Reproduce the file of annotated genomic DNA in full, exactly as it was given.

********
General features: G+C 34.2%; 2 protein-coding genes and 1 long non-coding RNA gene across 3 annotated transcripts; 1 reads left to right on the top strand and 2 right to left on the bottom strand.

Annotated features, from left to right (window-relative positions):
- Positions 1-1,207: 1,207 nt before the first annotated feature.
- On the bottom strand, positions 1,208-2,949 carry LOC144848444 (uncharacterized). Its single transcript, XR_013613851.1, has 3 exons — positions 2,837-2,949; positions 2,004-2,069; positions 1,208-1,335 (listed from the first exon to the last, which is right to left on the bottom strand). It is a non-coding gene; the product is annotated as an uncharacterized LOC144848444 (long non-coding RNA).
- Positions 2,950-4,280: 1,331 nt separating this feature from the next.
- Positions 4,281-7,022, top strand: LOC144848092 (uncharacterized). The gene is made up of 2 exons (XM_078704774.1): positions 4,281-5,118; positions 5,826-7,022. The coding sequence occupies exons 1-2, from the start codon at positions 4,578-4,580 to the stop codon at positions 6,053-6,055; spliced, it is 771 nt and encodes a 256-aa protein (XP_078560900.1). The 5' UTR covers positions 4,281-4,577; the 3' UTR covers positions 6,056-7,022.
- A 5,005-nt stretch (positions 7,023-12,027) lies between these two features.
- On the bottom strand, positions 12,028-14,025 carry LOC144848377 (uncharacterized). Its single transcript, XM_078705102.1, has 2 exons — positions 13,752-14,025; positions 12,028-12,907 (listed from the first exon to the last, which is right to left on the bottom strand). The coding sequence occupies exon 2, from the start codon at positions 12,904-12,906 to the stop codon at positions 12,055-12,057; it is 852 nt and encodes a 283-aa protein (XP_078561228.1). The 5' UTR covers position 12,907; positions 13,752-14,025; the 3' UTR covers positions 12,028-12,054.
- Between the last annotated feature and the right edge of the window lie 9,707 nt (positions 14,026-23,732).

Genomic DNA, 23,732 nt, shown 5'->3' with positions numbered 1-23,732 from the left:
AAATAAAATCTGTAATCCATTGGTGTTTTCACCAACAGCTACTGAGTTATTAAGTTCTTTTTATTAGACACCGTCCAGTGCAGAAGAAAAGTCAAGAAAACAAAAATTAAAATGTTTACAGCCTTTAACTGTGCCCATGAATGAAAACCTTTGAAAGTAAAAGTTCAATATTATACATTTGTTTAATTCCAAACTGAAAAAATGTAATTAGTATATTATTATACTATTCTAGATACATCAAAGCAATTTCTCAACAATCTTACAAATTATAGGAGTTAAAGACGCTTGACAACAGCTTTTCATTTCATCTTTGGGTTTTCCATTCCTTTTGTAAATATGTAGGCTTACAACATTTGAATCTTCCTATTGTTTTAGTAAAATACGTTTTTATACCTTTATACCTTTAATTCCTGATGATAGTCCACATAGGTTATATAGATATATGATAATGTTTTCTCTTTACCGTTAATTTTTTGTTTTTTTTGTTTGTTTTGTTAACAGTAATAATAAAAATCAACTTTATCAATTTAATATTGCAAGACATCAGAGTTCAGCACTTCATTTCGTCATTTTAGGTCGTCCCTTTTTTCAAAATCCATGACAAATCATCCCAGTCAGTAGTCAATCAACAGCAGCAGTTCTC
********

General features: G+C 34.2%; 2 protein-coding genes and 1 long non-coding RNA gene across 3 annotated transcripts; 1 reads left to right on the top strand and 2 right to left on the bottom strand.

Annotated features, from left to right (window-relative positions):
- Positions 1-1,207: 1,207 nt before the first annotated feature.
- On the bottom strand, positions 1,208-2,949 carry LOC144848444 (uncharacterized). Its single transcript, XR_013613851.1, has 3 exons — positions 2,837-2,949; positions 2,004-2,069; positions 1,208-1,335 (listed from the first exon to the last, which is right to left on the bottom strand). It is a non-coding gene; the product is annotated as an uncharacterized LOC144848444 (long non-coding RNA).
- Positions 2,950-4,280: 1,331 nt separating this feature from the next.
- Positions 4,281-7,022, top strand: LOC144848092 (uncharacterized). The gene is made up of 2 exons (XM_078704774.1): positions 4,281-5,118; positions 5,826-7,022. The coding sequence occupies exons 1-2, from the start codon at positions 4,578-4,580 to the stop codon at positions 6,053-6,055; spliced, it is 771 nt and encodes a 256-aa protein (XP_078560900.1). The 5' UTR covers positions 4,281-4,577; the 3' UTR covers positions 6,056-7,022.
- A 5,005-nt stretch (positions 7,023-12,027) lies between these two features.
- On the bottom strand, positions 12,028-14,025 carry LOC144848377 (uncharacterized). Its single transcript, XM_078705102.1, has 2 exons — positions 13,752-14,025; positions 12,028-12,907 (listed from the first exon to the last, which is right to left on the bottom strand). The coding sequence occupies exon 2, from the start codon at positions 12,904-12,906 to the stop codon at positions 12,055-12,057; it is 852 nt and encodes a 283-aa protein (XP_078561228.1). The 5' UTR covers position 12,907; positions 13,752-14,025; the 3' UTR covers positions 12,028-12,054.
- Between the last annotated feature and the right edge of the window lie 9,707 nt (positions 14,026-23,732).

Genomic DNA, 23,732 nt, shown 5'->3' with positions numbered 1-23,732 from the left:
AAATAAAATCTGTAATCCATTGGTGTTTTCACCAACAGCTACTGAGTTATTAAGTTCTTTTTATTAGACACCGTCCAGTGCAGAAGAAAAGTCAAGAAAACAAAAATTAAAATGTTTACAGCCTTTAACTGTGCCCATGAATGAAAACCTTTGAAAGTAAAAGTTCAATATTATACATTTGTTTAATTCCAAACTGAAAAAATGTAATTAGTATATTATTATACTATTCTAGATACATCAAAGCAATTTCTCAACAATCTTACAAATTATAGGAGTTAAAGACGCTTGACAACAGCTTTTCATTTCATCTTTGGGTTTTCCATTCCTTTTGTAAATATGTAGGCTTACAACATTTGAATCTTCCTATTGTTTTAGTAAAATACGTTTTTATACCTTTATACCTTTAATTCCTGATGATAGTCCACATAGGTTATATAGATATATGATAATGTTTTCTCTTTACCGTTAATTTTTTGTTTTTTTTGTTTGTTTTGTTAACAGTAATAATAAAAATCAACTTTATCAATTTAATATTGCAAGACATCAGAGTTCAGCACTTCATTTCGTCATTTTAGGTCGTCCCTTTTTTCAAAATCCATGACAAATCATCCCAGTCAGTAGTCAATCAACAGCAGCAGTTCTC